Melanie Lukas

M.Sc.; Dipl. Oecotroph.
Research Fellow

Publications

  • Source
    Melanie Lukas, Christa Liedtke, Holger Rohn
    [Show abstract] [Hide abstract]
    ABSTRACT: The food sector accounts for huge environmental impacts caused by production, processing, final consumption and waste treatment in private households or in out of home catering settings. Further, the field of nutrition inextricably links environmental and health aspects to each other. But until today no conceptual draft is available to relate both fields of investigation together. Thus, the domain of nutrition has to be considered intensively if environmental aspects and health considerations should be further examined. A comprehensive conceptual draft is developed in this paper, the so-called nutritional footprint. This first approach is formed in detail by setting a data assortment of available environmental data (e.g. material footprint or carbon footprints within the life cycle) in relation to available nutrition data (e.g. salt content or calorie specifications). As a second step all data is linked to recommendations (e.g. WHO recommendations or valid scientific recommendations) and finally a comparison of environmental and health impacts of foodstuff becomes possible. A nutritional footprint presents a way to match and communicate environmental and health issues together. The draft is available and useful for companies to expand their internal data and their external communication performance. To illustrate the concept, two menus from McDonald's Germany Inc. are estimated as sample calculations.
    World Resources Forum, Davos; 10/2013
  • Source
    [Show abstract] [Hide abstract]
    ABSTRACT: The food and nutrition sector accounts for huge environmental impacts caused by production, processing, final consumption and waste treatment in private households or in out of home catering settings. Further, the field of nutrition inextricably links environmental and health aspects to each other. Thus, the domain of nutrition has to be considered intensively if environmental aspects and health considerations should be further investigated. However, a healthy and environmentally friendly diet is a criterion which remains quite abstract to the consumer. Against this background, the following research question is addressed: "How can environmental & health indicators be linked to each other?". For that reason a comprehensive concept is developed in this paper, the so-called nutritional footprint. The model is based on conceptual frameworks, such as the Hot Spot Analysis. Within a data assortment, relevant and available environmental data (e.g. material footprint or water consumption within the life cycle) is set in relation to available nutrition data (e.g. nutrient density or the classical calorie specifications). The paper shows that a nutritional footprint – as an assessment instrument – presents a way to communicate environmental and health issues together and provides a comprehensive and integrated perspective on quantitative and qualitative data. The concept developed in this paper is also available and useful for companies to expand their internal data and their external communication performance. Nonetheless the current paper presents a first version on this concept, which has to be refined in cooperation with a leading fast food company in order to integrate the approach in their business.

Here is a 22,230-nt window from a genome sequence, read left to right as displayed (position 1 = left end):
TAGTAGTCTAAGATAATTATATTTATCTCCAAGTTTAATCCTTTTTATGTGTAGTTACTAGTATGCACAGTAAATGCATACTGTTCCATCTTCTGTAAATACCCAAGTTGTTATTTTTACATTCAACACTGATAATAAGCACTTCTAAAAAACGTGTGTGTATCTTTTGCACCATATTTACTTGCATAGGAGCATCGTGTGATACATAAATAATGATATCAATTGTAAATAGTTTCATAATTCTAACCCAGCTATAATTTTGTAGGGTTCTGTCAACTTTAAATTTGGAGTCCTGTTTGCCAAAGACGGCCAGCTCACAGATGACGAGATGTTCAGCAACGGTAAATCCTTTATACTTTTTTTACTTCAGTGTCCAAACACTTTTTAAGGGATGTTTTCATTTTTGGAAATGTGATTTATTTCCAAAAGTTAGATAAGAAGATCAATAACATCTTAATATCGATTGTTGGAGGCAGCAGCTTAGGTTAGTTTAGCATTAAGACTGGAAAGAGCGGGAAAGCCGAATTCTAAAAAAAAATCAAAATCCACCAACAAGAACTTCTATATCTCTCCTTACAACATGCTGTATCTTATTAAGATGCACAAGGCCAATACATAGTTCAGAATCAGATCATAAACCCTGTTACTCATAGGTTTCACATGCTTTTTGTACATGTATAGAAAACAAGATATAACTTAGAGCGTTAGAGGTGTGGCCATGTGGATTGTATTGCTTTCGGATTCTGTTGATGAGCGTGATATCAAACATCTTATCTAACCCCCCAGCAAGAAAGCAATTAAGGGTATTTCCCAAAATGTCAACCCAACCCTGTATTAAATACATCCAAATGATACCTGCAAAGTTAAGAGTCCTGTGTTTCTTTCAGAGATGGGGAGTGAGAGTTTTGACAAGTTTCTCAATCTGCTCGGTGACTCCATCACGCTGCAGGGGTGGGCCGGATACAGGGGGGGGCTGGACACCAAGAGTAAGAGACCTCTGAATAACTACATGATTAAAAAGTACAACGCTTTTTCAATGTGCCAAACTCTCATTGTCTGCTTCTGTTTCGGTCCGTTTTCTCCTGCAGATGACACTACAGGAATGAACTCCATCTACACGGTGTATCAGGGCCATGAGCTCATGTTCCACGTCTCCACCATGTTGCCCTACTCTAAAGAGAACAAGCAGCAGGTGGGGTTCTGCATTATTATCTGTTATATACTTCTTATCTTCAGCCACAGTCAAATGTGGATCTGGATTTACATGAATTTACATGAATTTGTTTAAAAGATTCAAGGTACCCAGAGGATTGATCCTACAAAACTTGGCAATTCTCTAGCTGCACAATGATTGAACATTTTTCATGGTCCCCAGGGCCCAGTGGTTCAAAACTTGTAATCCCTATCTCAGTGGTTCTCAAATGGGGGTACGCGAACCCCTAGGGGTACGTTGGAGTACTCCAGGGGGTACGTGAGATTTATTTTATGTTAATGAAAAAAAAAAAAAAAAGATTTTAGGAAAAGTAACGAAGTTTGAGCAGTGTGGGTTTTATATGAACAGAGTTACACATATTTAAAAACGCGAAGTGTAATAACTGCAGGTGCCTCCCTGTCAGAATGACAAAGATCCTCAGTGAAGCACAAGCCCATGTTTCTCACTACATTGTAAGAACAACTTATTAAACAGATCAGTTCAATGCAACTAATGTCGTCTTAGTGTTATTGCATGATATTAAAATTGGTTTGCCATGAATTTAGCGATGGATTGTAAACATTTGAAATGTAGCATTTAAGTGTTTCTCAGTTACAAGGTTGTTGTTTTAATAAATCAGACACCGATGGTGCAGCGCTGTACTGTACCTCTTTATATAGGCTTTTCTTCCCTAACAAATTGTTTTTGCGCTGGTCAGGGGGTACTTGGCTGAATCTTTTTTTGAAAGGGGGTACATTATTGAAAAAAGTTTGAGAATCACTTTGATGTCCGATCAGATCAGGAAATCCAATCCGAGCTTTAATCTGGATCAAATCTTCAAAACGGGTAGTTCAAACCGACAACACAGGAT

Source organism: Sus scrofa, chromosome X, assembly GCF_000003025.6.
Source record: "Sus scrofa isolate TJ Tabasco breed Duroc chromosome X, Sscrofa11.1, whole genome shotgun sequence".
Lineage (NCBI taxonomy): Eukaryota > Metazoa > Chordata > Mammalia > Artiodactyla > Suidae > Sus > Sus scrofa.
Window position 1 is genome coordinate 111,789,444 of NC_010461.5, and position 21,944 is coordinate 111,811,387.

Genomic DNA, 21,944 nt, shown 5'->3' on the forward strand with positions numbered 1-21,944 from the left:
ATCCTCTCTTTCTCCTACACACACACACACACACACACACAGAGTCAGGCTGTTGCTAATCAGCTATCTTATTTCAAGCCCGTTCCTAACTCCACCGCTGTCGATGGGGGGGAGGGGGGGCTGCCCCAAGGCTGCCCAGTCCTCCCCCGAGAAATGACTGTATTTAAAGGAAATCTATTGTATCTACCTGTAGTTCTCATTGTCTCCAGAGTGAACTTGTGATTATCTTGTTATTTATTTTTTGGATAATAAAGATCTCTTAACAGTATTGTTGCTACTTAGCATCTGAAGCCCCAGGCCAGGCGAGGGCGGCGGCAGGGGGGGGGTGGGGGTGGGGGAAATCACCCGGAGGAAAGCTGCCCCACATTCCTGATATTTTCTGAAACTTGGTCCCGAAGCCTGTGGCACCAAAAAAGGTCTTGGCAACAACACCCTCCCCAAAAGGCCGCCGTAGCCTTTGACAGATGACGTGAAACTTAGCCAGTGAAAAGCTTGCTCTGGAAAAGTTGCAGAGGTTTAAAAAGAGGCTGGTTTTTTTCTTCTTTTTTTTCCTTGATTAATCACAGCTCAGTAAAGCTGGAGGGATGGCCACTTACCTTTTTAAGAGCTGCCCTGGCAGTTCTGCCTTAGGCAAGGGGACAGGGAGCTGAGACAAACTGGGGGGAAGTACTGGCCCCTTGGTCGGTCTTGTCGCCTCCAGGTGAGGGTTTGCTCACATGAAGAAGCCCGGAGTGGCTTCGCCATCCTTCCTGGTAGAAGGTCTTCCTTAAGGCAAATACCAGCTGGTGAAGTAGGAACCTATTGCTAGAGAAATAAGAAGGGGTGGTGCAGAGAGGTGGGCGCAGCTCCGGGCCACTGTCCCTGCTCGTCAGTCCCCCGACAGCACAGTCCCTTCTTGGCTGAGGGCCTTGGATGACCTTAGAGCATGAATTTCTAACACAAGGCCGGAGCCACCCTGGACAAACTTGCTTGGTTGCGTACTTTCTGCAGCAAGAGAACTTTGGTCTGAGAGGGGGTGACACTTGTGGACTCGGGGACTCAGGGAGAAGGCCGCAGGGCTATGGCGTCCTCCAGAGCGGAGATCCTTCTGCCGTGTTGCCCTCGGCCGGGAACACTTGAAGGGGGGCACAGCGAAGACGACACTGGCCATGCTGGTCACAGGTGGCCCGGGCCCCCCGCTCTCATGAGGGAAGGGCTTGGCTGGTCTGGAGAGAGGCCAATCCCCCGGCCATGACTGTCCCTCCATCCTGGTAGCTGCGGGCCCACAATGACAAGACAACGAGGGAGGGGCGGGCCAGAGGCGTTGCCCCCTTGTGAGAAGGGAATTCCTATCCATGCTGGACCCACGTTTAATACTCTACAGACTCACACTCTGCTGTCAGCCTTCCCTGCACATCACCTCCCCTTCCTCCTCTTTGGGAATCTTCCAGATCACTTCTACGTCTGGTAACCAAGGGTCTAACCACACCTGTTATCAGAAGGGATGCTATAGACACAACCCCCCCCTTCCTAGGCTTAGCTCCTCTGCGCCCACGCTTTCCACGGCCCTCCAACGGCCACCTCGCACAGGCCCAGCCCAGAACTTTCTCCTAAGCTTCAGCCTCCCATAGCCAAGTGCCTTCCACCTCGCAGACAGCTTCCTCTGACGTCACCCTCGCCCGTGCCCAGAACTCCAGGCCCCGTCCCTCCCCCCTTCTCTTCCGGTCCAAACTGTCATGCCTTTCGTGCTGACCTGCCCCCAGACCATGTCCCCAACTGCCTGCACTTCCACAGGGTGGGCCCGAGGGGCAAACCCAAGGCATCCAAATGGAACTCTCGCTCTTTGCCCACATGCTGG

Food and Environment 2013; 04/2013
  • Source
    Melanie Lukas
    [Show abstract] [Hide abstract]
    ABSTRACT: Creating more and more innovative technologies to face the challenge of sustainability transitions is not going to have a major impact, a lesson we could learn from the present status of sustainable development. According to this, a change of consumption patterns and lifestyles is necessary to encourage sustainable development. Hence the theory of social practice is used by an increasing number of authors to analyze practices linked to sustainability ideals. The present paper is going to analyze the theoretical approach of private consumption in context of sustainability transitions and social innovation. With the help of 40 consumer interviews the theoretical background is expanded. Therefore the analysis allows identifying processes of how social innovation is created by the users themselves within individual social practices. Especially the aspect of how consumers deal with sufficiency in daily life will be investigated. The results state that a set of sufficient behavior patterns can be identified and the patterns are regularly applied by the majority of the interviewees. The interviewees apply strategies of sufficient behavior due to different life experience, life phases or in specific fields of private consumption and due to different motives. Finally the prospective of the paper is going to emphasize further need of research within the concept of sufficiency.
    ICICI, Friedrichshafen; 01/2012

43 Following View all

28 Followers View all